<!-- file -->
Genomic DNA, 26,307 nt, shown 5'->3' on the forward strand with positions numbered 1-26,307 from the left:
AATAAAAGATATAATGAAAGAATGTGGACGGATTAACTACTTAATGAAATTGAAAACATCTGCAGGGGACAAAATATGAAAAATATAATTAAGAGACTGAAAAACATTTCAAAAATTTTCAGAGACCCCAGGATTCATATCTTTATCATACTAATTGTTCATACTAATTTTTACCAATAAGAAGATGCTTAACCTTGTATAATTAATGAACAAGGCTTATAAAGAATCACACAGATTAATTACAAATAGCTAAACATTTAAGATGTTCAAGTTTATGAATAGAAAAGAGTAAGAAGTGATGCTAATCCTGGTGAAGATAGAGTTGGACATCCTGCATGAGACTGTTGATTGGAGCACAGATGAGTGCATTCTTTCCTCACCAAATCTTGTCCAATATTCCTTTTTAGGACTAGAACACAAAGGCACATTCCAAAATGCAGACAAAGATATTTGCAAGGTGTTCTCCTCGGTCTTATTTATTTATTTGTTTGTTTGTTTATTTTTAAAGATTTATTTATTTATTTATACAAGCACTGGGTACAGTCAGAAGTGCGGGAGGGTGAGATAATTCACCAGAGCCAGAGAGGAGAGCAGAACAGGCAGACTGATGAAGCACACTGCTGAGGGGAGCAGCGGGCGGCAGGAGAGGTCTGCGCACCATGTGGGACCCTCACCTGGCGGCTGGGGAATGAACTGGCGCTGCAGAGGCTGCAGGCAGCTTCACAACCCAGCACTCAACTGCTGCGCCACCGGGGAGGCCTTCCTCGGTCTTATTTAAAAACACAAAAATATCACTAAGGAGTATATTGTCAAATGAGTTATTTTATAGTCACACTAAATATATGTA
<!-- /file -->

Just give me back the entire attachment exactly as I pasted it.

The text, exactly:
Genomic DNA, 26,307 nt, shown 5'->3' on the forward strand with positions numbered 1-26,307 from the left:
AATAAAAGATATAATGAAAGAATGTGGACGGATTAACTACTTAATGAAATTGAAAACATCTGCAGGGGACAAAATATGAAAAATATAATTAAGAGACTGAAAAACATTTCAAAAATTTTCAGAGACCCCAGGATTCATATCTTTATCATACTAATTGTTCATACTAATTTTTACCAATAAGAAGATGCTTAACCTTGTATAATTAATGAACAAGGCTTATAAAGAATCACACAGATTAATTACAAATAGCTAAACATTTAAGATGTTCAAGTTTATGAATAGAAAAGAGTAAGAAGTGATGCTAATCCTGGTGAAGATAGAGTTGGACATCCTGCATGAGACTGTTGATTGGAGCACAGATGAGTGCATTCTTTCCTCACCAAATCTTGTCCAATATTCCTTTTTAGGACTAGAACACAAAGGCACATTCCAAAATGCAGACAAAGATATTTGCAAGGTGTTCTCCTCGGTCTTATTTATTTATTTGTTTGTTTGTTTATTTTTAAAGATTTATTTATTTATTTATACAAGCACTGGGTACAGTCAGAAGTGCGGGAGGGTGAGATAATTCACCAGAGCCAGAGAGGAGAGCAGAACAGGCAGACTGATGAAGCACACTGCTGAGGGGAGCAGCGGGCGGCAGGAGAGGTCTGCGCACCATGTGGGACCCTCACCTGGCGGCTGGGGAATGAACTGGCGCTGCAGAGGCTGCAGGCAGCTTCACAACCCAGCACTCAACTGCTGCGCCACCGGGGAGGCCTTCCTCGGTCTTATTTAAAAACACAAAAATATCACTAAGGAGTATATTGTCAAATGAGTTATTTTATAGTCACACTAAATATATGTA